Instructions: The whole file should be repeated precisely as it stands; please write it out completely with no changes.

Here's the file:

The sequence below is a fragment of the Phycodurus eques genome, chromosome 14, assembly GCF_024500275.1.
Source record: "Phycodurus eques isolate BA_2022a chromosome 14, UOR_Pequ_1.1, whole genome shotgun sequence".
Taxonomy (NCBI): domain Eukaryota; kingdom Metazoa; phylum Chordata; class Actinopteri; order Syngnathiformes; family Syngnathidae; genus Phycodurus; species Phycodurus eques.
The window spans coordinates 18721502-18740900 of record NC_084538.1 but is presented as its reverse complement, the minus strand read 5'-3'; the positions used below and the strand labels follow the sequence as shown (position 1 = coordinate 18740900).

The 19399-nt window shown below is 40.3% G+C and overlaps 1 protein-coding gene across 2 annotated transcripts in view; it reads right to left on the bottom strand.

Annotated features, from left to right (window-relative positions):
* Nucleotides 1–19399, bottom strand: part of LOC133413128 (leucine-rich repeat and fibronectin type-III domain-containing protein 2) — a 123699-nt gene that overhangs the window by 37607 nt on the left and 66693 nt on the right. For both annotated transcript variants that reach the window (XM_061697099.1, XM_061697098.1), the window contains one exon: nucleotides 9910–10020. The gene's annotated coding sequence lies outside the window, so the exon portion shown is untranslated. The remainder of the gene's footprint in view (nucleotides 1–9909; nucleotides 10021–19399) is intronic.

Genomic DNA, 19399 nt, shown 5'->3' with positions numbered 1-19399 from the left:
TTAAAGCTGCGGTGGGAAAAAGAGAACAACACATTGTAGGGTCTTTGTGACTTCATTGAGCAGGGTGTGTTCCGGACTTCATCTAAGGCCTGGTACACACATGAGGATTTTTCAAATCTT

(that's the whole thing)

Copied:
The sequence below is a fragment of the Phycodurus eques genome, chromosome 14, assembly GCF_024500275.1.
Source record: "Phycodurus eques isolate BA_2022a chromosome 14, UOR_Pequ_1.1, whole genome shotgun sequence".
Taxonomy (NCBI): domain Eukaryota; kingdom Metazoa; phylum Chordata; class Actinopteri; order Syngnathiformes; family Syngnathidae; genus Phycodurus; species Phycodurus eques.
The window spans coordinates 18721502-18740900 of record NC_084538.1 but is presented as its reverse complement, the minus strand read 5'-3'; the positions used below and the strand labels follow the sequence as shown (position 1 = coordinate 18740900).

The 19399-nt window shown below is 40.3% G+C and overlaps 1 protein-coding gene across 2 annotated transcripts in view; it reads right to left on the bottom strand.

Annotated features, from left to right (window-relative positions):
* Nucleotides 1–19399, bottom strand: part of LOC133413128 (leucine-rich repeat and fibronectin type-III domain-containing protein 2) — a 123699-nt gene that overhangs the window by 37607 nt on the left and 66693 nt on the right. For both annotated transcript variants that reach the window (XM_061697099.1, XM_061697098.1), the window contains one exon: nucleotides 9910–10020. The gene's annotated coding sequence lies outside the window, so the exon portion shown is untranslated. The remainder of the gene's footprint in view (nucleotides 1–9909; nucleotides 10021–19399) is intronic.

Genomic DNA, 19399 nt, shown 5'->3' with positions numbered 1-19399 from the left:
TTAAAGCTGCGGTGGGAAAAAGAGAACAACACATTGTAGGGTCTTTGTGACTTCATTGAGCAGGGTGTGTTCCGGACTTCATCTAAGGCCTGGTACACACATGAGGATTTTTCAAATCTT